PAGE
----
A year ago today
[It was a year ago today that the Kitzmiller ruling came down from Dover. The confluence of the coming holiday and the palpable feeling of success that swept through the defense of science community led me to write and post the following piece last December. Re-reading it made me feel warm and toasty all over again so I thought I'd reprint it on this anniversary.]
Christmas came five days early this year
[6:30 AM, December 20th, 2005]
I don’t know how long I stood there at the door, a cup of tea in one hand and my mouth agape.
“Well,” he said, his voice betraying a distinct, if good natured, hint of frustration “are you going to ask me to come in?”
My lips formed something incomprehensible, but I managed an affirmative nod. As I moved aside he entered, his short round frame unaccountably filling the space.
“I didn’t come all this way to stand at your front door,” he huffed as he looked around my living room for a chair. Where he walked candles lit and Christmas lights came on by themselves. The fire brightened, the room took on a glow.
“Yeah, don’t mind all of that, it’s just a side effect of my conditioning program,” he waved as he sat down, “got to be at my physical, mental, and magical peak on the evening of the 24th, guess I’m throwing off a lot of powerful pheromones right now.”
I stared blankly.
“Anyway, I know it’s early, but I couldn’t wait to see your reaction,” he said. I must have narrowed my eyebrows because he continued, “you know, to your gift!”
Finally my brain was beginning to function well enough to instruct my mouth to form actual words, “gift?” I squeaked hoarsely.
“Oh, did I catch you before you got on the web this morning?” he said. I awkwardly turned and pointed at the computer with my cup hand, spilling the tea and babbling incoherently. “Okay, okay, no problem,” he said, “Off you go and we’ll chat after you’ve had a chance to catch up.”
I stood frozen. He walked over to me, pushed my lower jaw back up with an index finger under my chin, and said again, “Off you go,” while pointing at the computer cabinet.
The word was all over the web. Judge Jones in Dover had come back with a sweeping decision in the Kitzmiller vs. Dover Board of Education case. “Intelligent Design” was creationism, not science, he ruled, and it did not belong in the high school science curriculum. I was thrilled at this tremendous news. Jones’ decision was quite a broad one, setting an important precedent for those legal challenges that were sure to follow. In this one skirmish at least, science and reason were the clear victors.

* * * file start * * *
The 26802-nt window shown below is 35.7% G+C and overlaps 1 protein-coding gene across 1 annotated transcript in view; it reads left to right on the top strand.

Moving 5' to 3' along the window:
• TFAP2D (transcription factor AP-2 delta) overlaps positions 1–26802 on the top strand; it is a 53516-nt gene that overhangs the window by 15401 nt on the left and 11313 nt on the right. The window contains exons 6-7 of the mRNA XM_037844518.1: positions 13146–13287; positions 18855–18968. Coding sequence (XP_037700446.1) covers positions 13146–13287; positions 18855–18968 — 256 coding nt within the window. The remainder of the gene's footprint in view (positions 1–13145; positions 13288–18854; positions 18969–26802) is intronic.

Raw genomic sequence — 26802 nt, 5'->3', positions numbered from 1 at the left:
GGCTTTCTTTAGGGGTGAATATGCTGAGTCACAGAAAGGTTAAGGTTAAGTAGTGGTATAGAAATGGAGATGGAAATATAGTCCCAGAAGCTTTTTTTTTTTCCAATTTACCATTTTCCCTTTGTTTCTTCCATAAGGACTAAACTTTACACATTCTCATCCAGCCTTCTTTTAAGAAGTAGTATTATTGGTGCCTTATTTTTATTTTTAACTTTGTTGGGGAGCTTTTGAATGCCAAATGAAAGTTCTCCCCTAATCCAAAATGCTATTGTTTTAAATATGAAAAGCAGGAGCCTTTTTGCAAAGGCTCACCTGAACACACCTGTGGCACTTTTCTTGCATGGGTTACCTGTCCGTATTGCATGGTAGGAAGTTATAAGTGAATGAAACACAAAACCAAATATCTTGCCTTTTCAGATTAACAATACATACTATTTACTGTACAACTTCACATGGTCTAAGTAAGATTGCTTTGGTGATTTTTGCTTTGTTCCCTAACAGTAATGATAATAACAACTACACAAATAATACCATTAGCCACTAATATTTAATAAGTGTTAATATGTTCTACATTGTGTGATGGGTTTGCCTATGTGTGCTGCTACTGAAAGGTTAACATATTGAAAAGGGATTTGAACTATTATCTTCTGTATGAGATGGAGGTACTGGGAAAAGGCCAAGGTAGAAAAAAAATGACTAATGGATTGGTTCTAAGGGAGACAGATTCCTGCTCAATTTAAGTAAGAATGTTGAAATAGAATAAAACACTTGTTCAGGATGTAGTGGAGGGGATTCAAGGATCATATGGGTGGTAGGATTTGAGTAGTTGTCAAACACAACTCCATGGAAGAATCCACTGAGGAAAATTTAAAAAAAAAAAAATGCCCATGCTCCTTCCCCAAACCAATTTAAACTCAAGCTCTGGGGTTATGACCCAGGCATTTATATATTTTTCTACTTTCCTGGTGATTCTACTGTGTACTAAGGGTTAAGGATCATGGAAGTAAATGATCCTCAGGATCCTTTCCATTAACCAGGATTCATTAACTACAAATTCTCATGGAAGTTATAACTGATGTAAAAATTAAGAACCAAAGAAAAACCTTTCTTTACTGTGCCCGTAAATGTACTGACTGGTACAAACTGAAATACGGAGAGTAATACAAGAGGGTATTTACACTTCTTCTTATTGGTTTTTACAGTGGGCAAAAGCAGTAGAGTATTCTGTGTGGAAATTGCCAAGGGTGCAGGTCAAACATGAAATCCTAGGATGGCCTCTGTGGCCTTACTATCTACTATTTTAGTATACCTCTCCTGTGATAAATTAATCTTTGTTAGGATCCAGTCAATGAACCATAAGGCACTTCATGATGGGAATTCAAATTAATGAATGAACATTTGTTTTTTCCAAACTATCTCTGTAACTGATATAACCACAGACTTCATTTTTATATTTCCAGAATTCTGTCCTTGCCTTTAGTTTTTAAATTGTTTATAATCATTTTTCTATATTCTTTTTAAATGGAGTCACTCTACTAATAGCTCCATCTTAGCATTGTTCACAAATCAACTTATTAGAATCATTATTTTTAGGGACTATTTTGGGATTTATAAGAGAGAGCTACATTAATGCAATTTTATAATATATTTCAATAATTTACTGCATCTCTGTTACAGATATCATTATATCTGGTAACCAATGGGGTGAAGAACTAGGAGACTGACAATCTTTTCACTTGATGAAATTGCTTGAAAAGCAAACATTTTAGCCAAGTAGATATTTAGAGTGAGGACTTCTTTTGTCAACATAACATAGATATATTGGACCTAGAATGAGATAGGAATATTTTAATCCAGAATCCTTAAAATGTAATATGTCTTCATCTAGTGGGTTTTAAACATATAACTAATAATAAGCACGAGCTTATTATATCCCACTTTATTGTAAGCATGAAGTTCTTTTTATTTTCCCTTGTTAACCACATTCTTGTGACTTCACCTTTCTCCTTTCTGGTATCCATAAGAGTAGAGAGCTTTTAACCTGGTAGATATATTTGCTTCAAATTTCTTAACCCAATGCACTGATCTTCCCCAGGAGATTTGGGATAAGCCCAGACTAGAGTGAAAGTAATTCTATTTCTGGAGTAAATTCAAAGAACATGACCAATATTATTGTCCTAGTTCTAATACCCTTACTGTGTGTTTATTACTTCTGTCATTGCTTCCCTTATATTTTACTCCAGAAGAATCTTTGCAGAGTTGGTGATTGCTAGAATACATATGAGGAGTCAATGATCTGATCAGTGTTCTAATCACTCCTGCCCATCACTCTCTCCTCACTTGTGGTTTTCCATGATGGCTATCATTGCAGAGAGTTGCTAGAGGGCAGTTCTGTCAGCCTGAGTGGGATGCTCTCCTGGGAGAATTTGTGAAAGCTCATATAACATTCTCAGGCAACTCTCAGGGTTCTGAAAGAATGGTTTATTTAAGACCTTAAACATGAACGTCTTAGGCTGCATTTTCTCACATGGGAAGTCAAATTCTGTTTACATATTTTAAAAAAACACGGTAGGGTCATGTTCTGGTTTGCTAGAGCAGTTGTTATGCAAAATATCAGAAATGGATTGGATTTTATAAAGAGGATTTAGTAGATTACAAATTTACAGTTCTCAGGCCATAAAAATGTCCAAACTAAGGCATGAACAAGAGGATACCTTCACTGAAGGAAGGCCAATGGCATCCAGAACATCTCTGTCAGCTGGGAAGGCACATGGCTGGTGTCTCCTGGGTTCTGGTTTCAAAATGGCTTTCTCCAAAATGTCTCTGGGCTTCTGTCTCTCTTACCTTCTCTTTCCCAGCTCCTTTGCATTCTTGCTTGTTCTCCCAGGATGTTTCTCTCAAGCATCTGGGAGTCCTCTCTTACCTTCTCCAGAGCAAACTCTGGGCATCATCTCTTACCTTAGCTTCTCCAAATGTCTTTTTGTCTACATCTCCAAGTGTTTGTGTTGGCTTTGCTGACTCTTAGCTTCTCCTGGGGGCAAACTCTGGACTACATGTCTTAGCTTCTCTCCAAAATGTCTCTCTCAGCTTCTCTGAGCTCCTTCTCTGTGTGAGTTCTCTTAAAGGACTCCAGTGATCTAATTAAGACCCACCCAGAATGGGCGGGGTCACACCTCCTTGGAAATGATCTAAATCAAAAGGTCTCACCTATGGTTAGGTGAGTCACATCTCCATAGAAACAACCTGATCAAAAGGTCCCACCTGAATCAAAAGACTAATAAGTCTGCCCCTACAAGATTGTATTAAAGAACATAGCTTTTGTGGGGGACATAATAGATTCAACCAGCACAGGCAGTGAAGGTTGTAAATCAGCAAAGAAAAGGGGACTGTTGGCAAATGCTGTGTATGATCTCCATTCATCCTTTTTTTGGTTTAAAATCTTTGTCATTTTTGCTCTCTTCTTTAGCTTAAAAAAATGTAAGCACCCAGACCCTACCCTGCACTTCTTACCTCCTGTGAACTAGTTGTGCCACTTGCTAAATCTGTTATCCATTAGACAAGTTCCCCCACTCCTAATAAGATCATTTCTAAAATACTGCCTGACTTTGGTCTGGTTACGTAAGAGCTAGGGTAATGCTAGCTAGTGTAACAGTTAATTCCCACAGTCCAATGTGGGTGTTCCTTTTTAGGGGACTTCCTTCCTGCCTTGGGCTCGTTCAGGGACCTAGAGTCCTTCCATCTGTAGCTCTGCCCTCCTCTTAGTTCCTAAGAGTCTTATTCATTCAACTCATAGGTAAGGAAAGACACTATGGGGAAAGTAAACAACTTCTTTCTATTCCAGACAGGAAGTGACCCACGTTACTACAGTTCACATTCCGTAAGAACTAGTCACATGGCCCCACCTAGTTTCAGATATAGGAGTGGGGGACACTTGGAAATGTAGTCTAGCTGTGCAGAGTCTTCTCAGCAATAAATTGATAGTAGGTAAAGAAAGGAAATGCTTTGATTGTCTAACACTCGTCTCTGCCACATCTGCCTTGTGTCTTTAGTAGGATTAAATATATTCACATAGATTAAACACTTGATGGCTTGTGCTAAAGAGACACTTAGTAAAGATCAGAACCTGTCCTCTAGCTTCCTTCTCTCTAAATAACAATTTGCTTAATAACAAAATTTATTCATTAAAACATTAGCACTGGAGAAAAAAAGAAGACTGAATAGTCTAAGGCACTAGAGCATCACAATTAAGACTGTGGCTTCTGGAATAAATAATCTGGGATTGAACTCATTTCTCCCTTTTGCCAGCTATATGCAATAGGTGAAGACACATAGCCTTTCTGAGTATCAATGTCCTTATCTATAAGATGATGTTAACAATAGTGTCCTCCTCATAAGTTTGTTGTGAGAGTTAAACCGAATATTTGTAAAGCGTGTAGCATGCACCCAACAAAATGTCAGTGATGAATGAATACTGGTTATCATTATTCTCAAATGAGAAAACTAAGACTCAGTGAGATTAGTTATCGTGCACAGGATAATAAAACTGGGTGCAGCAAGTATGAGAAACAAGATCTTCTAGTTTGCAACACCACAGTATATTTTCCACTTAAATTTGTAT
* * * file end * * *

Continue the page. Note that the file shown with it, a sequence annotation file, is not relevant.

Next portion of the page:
An hour sped by as I scanned the decision, at times almost forgetting about the rotund red guy looking over my shoulder and giggling whenever I excitedly quoted from the text. Eventually I came up for air, sighed, and turned to look at him quizzically.
Walking back to his chair, he raised an eyebrow and explained, “you’ve hoped for this all year, haven’t you? Well, this and that silly soldering iron thing.”
“Hey, it’s cool to the touch in only 1.8 seconds,” I protested, finally summoning up the nerve to put together a complete sentence. But that wasn’t really what I wanted to talk to him about. I pulled another chair over to face him. The room smelled like gingerbread. Those are some great pheromones, I thought.
After clearing my throat I asked, “It seems like this is about more than just my reaction. Do you have a personal interest in this issue?”
“Do I…” he trailed off in exasperation. “Son, do you know of whom I am the modern manifestation? Do you know what he stood for, who he was?”
I gathered my thoughts and responded weakly, “I, uh, I think so.”